Handbook of the Law of Bailments and Carriers [review-book]

Eugene Untermyer
1915 Columbia Law Review  
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more » ... out Early Journal Content at http://about.jstor.org/participate--jstor/individuals/early-journal--content. JSTOR is a digital library of academic journals, books, and primary source objects. JSTOR helps people discover, use, and build upon a wide range of content through a powerful research and teaching platform, and preserves this content for future generations. JSTOR is part of ITHAKA, a not--for--profit organization that also includes Ithaka S+R and Portico. For more information about JSTOR, please contact support@jstor.org. BOOK REVIEWS. BOOK REVIEWS. and cosmetics, etc., the tax impinges principally upon separate transactions in such manner that there is seldom enough at stake for any one individual to induce litigation. The interpretation is therefore largely departmental. There is a flood of decisions by the Treasury Department, and over by far the greater part of the Act they are the sole authoritative guide to its interpretation. In the treasury decisions themselves there is little or no coherence. Not only has the department under this administration reversed many of the decisions of the department given under the similar Act of 1898, but its own decisions on this one particular act are in some cases contradictory and in others utterly irreconcilable in principle. I give two illustrations: The ordinary assignment of stock is in form an assignment followed by a power of attorney in blank to transfer the stock represented on the books of the corporation. The Act imposes a tax of two cents on every hundred dollars of par value of stock transferred, and a tax of twenty-five cents on powers of attorney. The Act of. 1898 contained similar provisions. Under that the Treasury Department ruled that the power of attorney embodied in the assignment was taxable at twenty-five cents, in addition to the tax on the transfer. After the passage of the Act of 1914 the Treasury Department reiterated this decision, but shortly reversed itself on the obviously proper ground that the right to transfer on the books follows from the assignment; that the appointment of an attorney is mere surplusage, adds nothing to the force of the assignment, and is therefore not in legal effect a power of attorney. Schedule A imposes a tax in terms upon every transfer of stock or delivery of a certificate, but the accompanying penalty is limited to cases of sales. The Treasury Department accepts neither the construction that the tax is limited to cases of sales, nor the construction that it covers all transfers or deliveries, but takes the seemingly impossible ground that it is imposed in some cases where there is no sale-as for instance in cases of gift or transfer by a trustee to a beneficiary-and yet is not imposed in others-for example on transfer into the name of an administrator or executor, or from the name of a retiring trustee into the name of a substitute trustee. I think that the above examples will serve to illustrate the fact that to a man who does not care to litigate, but merely wishes to have a guide by which he may be reasonably safe in the conduct of his daily business, the official treasury decisions are of more value than any text book can be. Of course the Treasury Department does not make the law, but as a practical matter compliance with its decisions is doubtless full protection, and the only safeguard against or substitute for litigation.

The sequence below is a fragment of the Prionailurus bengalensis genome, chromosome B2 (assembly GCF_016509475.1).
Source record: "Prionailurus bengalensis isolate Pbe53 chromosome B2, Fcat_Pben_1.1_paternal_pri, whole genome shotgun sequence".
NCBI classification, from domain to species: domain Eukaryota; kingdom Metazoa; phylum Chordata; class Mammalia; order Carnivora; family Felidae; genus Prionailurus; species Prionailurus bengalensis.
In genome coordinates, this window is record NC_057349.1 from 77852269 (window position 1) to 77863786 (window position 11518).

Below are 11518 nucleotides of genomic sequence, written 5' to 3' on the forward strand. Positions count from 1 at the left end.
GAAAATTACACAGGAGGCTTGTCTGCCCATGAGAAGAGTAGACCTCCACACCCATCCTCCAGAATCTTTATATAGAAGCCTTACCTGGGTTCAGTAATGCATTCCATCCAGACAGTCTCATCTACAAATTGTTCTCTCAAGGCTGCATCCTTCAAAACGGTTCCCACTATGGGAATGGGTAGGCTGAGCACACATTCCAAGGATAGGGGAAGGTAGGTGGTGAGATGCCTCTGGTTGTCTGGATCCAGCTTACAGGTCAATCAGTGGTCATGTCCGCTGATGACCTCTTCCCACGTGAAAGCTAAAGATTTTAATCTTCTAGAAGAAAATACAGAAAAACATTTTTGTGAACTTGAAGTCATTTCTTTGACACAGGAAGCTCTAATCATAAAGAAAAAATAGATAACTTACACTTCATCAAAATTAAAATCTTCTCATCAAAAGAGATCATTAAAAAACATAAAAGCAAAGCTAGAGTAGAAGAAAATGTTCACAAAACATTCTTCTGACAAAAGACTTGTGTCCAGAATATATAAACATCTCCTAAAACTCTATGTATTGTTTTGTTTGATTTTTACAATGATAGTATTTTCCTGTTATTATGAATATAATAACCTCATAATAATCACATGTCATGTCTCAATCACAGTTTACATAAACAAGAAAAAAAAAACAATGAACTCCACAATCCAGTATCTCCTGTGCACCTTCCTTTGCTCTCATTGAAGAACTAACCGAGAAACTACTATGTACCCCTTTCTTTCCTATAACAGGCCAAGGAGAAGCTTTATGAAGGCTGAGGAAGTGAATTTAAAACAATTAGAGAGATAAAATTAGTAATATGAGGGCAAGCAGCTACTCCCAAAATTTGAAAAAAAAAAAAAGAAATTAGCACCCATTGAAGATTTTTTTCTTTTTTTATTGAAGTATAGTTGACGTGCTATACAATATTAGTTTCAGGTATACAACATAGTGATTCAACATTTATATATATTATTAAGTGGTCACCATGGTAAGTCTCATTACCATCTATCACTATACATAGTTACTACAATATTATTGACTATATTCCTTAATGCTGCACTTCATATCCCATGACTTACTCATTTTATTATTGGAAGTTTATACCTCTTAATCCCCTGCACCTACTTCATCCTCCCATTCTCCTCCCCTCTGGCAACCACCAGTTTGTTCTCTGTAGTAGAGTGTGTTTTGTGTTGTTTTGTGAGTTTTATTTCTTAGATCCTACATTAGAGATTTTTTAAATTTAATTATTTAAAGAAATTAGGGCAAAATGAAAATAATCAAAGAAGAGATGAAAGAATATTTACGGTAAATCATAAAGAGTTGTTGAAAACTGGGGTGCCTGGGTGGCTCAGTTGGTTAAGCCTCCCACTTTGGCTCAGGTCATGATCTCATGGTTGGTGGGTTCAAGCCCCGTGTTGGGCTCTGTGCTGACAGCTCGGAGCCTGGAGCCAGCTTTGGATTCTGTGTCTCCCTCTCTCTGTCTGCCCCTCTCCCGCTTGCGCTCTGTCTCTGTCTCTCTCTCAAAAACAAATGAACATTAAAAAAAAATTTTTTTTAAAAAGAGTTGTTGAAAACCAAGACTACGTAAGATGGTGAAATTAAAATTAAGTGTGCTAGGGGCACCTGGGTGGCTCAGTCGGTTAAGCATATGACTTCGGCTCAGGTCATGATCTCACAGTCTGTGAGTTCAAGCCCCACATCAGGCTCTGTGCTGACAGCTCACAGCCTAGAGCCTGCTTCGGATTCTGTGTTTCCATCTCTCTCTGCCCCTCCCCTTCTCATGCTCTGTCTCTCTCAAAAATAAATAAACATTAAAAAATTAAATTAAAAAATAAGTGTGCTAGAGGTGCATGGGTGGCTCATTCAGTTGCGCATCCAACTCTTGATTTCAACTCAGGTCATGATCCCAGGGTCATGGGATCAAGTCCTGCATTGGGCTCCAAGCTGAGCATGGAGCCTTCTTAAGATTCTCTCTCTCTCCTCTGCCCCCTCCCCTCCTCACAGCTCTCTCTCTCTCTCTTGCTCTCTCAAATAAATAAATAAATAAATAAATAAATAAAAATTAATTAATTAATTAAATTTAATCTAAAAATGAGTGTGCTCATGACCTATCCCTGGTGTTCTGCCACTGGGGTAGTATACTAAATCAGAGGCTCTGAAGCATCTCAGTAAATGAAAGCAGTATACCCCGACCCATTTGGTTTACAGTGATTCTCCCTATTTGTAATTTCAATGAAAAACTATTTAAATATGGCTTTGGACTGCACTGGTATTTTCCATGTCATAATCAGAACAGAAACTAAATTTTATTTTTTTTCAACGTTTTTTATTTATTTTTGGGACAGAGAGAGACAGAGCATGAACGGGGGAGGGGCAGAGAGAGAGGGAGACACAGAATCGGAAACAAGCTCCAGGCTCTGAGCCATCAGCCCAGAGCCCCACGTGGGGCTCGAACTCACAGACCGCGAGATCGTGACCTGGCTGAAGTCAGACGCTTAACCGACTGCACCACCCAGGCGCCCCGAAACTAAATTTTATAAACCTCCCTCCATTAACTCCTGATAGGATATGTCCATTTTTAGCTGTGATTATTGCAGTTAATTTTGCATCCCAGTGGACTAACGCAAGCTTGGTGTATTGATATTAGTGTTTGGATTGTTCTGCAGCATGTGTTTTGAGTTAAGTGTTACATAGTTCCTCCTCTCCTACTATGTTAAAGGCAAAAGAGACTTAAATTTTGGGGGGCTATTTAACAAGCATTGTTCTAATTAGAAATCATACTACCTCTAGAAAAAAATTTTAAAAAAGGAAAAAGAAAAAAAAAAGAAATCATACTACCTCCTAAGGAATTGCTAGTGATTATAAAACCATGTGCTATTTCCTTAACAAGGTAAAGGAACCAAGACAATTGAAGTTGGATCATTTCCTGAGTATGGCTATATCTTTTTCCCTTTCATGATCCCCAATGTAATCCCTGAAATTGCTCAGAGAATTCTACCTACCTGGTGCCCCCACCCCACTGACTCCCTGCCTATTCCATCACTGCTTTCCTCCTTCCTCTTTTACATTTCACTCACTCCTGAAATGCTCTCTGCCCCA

doi:10.2307/1110209 fatcat:q67rnd34azbw3i47nioutmicbm